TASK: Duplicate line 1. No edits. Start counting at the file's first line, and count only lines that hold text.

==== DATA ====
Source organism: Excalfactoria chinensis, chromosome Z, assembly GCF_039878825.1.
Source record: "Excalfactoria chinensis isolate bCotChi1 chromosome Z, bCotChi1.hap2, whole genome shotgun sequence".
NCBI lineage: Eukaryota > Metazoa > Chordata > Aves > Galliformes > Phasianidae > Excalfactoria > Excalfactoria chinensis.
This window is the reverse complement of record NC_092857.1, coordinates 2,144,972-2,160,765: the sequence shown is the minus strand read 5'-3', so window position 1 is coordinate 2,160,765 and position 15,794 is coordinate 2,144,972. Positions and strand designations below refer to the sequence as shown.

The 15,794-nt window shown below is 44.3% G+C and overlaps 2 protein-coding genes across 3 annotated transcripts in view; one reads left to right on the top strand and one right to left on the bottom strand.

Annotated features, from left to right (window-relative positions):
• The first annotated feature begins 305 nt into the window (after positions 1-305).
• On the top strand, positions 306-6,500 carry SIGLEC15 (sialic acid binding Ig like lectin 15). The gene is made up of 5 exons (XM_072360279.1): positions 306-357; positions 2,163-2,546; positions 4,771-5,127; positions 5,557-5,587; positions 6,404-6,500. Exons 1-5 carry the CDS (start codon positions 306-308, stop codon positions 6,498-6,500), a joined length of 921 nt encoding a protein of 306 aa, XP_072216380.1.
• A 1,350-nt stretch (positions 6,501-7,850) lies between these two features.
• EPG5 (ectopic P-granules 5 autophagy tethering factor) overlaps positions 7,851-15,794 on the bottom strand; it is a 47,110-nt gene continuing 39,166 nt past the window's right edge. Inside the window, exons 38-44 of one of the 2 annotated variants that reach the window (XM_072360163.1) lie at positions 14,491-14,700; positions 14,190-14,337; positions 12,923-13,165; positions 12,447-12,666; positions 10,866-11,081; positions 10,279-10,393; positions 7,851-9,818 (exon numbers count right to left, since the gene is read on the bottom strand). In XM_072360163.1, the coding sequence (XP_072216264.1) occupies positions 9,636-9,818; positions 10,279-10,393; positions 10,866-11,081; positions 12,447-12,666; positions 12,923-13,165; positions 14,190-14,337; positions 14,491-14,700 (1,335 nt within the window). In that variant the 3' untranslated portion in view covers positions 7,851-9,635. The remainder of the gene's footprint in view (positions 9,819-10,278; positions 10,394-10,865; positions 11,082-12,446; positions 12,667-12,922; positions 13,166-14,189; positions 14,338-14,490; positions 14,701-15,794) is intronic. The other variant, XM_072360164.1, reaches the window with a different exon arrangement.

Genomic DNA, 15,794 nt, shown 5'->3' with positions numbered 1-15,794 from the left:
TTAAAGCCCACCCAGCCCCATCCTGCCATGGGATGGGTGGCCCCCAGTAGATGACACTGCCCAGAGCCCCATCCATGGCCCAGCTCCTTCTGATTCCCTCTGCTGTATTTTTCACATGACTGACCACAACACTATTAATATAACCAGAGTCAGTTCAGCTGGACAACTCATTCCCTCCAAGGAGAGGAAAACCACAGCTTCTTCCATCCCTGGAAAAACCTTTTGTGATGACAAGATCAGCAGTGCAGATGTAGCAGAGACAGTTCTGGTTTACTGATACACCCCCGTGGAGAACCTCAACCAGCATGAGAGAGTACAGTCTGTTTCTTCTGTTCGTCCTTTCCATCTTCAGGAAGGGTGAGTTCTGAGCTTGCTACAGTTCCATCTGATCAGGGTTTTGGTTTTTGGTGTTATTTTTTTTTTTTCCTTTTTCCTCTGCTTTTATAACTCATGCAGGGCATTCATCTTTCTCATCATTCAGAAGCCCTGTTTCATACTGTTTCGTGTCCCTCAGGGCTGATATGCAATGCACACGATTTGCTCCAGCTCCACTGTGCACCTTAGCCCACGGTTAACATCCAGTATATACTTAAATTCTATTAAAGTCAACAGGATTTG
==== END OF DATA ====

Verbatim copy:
Source organism: Excalfactoria chinensis, chromosome Z, assembly GCF_039878825.1.